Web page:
Research-based multiple-choice tests have become extremely popular for measuring students' conceptual understanding of physics before and after instruction. Research using these assessments shows that instruction that actively engages students in learning during class is much more effective than passive lecture-based instruction; however, many students continue to answer some questions incorrectly after instruction. We are working to determine whether or not some incorrect responses may be better than others. The goal is to value the productive elements of students' thinking that are evident in their answers (whether or not the answers agreement with formal physics principles). By quantifying the relative correctness of each response we can measure student growth throughout instruction even if students never select a canonically correct answer.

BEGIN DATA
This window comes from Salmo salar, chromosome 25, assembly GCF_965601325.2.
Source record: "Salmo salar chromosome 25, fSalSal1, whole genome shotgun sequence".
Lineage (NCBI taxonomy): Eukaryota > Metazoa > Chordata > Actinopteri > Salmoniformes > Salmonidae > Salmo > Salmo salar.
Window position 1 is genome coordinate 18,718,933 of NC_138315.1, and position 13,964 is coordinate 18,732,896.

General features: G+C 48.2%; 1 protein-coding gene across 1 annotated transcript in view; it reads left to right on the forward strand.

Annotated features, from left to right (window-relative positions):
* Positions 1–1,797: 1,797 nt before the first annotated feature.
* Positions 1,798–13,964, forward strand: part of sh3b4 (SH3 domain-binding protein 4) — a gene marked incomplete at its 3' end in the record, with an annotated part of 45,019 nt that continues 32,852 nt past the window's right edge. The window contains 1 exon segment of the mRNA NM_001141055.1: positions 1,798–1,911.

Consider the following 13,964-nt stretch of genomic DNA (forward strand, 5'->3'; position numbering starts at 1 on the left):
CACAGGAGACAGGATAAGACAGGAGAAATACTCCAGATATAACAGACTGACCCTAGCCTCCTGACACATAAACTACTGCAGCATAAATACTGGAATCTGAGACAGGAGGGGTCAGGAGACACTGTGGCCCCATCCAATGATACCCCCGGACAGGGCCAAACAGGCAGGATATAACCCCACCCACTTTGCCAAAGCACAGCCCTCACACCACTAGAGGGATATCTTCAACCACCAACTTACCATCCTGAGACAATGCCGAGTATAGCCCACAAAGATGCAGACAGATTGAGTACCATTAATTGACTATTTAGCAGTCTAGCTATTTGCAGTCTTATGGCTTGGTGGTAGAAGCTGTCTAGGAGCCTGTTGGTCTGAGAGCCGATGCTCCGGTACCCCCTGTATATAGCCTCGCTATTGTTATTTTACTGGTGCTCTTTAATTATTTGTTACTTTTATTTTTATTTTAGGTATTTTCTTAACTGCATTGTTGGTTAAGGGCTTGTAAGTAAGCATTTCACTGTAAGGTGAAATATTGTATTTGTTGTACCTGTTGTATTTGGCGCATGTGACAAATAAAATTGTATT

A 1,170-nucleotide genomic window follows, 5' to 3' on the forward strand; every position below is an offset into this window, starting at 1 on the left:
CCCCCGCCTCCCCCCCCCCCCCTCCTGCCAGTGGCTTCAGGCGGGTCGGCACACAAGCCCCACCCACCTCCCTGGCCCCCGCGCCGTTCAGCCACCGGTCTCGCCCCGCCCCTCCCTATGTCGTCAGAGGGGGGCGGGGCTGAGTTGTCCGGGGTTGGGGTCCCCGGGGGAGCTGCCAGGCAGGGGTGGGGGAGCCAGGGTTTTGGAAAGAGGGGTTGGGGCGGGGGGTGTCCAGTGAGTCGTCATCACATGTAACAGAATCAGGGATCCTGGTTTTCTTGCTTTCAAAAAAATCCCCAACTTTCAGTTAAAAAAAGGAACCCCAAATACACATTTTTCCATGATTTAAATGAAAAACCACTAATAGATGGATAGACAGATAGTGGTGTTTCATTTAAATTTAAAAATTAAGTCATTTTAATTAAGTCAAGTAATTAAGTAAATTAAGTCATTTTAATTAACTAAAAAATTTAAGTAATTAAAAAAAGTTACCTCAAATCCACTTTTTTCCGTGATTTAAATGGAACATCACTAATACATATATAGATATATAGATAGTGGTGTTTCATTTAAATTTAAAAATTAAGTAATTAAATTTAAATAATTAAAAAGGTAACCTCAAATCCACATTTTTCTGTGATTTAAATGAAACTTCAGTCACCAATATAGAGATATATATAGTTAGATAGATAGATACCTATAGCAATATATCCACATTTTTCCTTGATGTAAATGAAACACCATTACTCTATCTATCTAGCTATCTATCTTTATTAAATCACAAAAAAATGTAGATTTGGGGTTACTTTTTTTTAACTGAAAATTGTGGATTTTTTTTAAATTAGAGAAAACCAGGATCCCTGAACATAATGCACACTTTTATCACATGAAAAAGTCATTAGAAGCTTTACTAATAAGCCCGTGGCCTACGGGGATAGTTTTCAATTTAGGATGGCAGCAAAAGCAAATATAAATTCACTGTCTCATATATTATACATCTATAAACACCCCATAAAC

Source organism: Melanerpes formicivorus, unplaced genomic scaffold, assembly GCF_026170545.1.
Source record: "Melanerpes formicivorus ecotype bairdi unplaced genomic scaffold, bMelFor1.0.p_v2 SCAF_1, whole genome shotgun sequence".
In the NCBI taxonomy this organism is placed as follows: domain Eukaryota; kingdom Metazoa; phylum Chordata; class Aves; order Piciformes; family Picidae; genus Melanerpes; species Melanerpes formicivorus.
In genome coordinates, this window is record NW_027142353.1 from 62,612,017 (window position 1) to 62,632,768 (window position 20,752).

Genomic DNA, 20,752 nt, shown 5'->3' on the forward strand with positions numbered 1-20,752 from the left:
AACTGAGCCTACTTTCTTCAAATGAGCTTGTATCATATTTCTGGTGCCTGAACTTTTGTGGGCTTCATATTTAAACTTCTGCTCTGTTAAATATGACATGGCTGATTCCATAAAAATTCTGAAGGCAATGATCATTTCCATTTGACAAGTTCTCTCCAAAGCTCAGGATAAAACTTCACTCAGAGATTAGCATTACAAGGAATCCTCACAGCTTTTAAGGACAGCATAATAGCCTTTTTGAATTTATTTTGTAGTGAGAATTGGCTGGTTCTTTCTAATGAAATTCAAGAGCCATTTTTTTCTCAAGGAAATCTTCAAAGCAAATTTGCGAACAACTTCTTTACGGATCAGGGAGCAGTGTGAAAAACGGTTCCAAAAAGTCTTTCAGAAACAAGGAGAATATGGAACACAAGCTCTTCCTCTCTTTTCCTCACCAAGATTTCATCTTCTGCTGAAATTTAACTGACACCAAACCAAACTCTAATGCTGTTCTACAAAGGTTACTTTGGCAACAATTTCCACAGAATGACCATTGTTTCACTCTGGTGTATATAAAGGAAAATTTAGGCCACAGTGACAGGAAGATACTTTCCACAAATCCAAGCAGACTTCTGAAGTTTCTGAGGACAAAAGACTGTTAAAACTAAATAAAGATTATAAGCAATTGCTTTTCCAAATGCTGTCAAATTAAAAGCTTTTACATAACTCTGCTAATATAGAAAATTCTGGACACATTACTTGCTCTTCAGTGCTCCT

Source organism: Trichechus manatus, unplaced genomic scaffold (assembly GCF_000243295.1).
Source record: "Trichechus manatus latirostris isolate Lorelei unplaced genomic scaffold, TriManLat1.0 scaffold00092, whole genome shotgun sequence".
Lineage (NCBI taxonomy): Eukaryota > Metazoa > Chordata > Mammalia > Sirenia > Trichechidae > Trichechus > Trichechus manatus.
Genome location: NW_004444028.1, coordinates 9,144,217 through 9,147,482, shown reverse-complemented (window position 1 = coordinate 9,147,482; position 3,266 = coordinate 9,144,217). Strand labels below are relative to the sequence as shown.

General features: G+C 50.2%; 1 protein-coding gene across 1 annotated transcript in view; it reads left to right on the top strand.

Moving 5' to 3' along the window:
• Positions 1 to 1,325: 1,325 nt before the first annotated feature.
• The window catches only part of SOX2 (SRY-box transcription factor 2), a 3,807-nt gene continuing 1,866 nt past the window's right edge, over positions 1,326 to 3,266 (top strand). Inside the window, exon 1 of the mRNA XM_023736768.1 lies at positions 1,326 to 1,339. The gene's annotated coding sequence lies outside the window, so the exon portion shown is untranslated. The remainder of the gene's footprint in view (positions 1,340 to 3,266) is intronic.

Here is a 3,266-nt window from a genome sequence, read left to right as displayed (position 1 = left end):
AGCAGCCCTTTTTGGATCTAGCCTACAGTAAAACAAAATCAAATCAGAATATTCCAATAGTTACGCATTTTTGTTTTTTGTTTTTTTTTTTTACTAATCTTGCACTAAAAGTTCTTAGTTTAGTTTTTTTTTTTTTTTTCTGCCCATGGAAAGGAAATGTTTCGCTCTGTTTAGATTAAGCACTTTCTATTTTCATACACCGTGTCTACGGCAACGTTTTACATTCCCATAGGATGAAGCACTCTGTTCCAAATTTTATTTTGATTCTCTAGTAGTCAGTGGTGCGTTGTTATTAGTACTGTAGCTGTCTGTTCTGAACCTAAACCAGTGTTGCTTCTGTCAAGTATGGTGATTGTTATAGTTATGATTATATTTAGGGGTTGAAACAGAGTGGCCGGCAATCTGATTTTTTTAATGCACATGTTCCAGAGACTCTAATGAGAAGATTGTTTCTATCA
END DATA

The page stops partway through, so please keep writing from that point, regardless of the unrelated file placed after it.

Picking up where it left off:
Supported by the National Science Foundation: DUE-1836470Learn More
One goal of introductory physics courses is for students to develop skills with quantitative reasoning to supplement their conceptual understanding of physics topics. In collaboration with Dr. Suzanne Brahmia and Dr. Alexis Olsho (University of Washington), and Dr. Andrew Boudreaux (Western Washington University), we are working to develop an assessment of physics quantitative literacy that includes student facility with proportional reasoning, signed quantities and negativity, and co-variation. The proposed Physics Inventory of Quantitative Literacy (PIQL) is a multiple-choice/multiple-response test designed to assess students' physics quantitative literacy in introductory courses and throughout the physics curriculum.Learn More
Funded by the National Science Foundation's Robert Noyce Teacher Scholarship program, the Rowan Noyce Scholars Program seeks to address the need for highly qualified teachers in science, technology, engineering, and mathematics (STEM) fields. The primary aspects of the project include awarding scholarships for STEM graduates to earn teacher certification, providing early teaching experiences for Rowan undergraduate STEM majors, and supporting new teachers through professional development and mentorship opportunities.
Supported by the National Science Foundation: DUE-1660694Learn More